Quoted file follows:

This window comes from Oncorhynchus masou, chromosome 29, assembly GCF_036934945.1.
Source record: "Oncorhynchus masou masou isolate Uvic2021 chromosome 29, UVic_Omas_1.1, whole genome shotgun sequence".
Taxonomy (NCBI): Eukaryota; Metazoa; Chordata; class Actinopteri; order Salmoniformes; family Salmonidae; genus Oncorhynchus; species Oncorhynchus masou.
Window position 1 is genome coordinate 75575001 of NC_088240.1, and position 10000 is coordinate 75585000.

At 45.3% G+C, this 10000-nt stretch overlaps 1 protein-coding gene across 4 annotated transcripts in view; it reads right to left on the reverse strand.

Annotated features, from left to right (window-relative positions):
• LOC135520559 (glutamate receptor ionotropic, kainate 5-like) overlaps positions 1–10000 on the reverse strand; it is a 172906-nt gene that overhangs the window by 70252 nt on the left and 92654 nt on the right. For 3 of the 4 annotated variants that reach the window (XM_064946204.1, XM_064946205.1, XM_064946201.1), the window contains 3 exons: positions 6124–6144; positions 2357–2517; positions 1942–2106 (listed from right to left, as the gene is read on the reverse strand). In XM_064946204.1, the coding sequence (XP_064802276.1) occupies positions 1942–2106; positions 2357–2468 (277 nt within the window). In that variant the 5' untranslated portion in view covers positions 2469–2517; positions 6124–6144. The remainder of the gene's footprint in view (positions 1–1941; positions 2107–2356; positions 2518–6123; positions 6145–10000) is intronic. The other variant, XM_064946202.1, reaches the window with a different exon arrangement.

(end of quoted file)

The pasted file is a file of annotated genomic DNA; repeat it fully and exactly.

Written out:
This window comes from Oncorhynchus masou, chromosome 29, assembly GCF_036934945.1.
Source record: "Oncorhynchus masou masou isolate Uvic2021 chromosome 29, UVic_Omas_1.1, whole genome shotgun sequence".
Taxonomy (NCBI): Eukaryota; Metazoa; Chordata; class Actinopteri; order Salmoniformes; family Salmonidae; genus Oncorhynchus; species Oncorhynchus masou.
Window position 1 is genome coordinate 75575001 of NC_088240.1, and position 10000 is coordinate 75585000.

At 45.3% G+C, this 10000-nt stretch overlaps 1 protein-coding gene across 4 annotated transcripts in view; it reads right to left on the reverse strand.

Annotated features, from left to right (window-relative positions):
• LOC135520559 (glutamate receptor ionotropic, kainate 5-like) overlaps positions 1–10000 on the reverse strand; it is a 172906-nt gene that overhangs the window by 70252 nt on the left and 92654 nt on the right. For 3 of the 4 annotated variants that reach the window (XM_064946204.1, XM_064946205.1, XM_064946201.1), the window contains 3 exons: positions 6124–6144; positions 2357–2517; positions 1942–2106 (listed from right to left, as the gene is read on the reverse strand). In XM_064946204.1, the coding sequence (XP_064802276.1) occupies positions 1942–2106; positions 2357–2468 (277 nt within the window). In that variant the 5' untranslated portion in view covers positions 2469–2517; positions 6124–6144. The remainder of the gene's footprint in view (positions 1–1941; positions 2107–2356; positions 2518–6123; positions 6145–10000) is intronic. The other variant, XM_064946202.1, reaches the window with a different exon arrangement.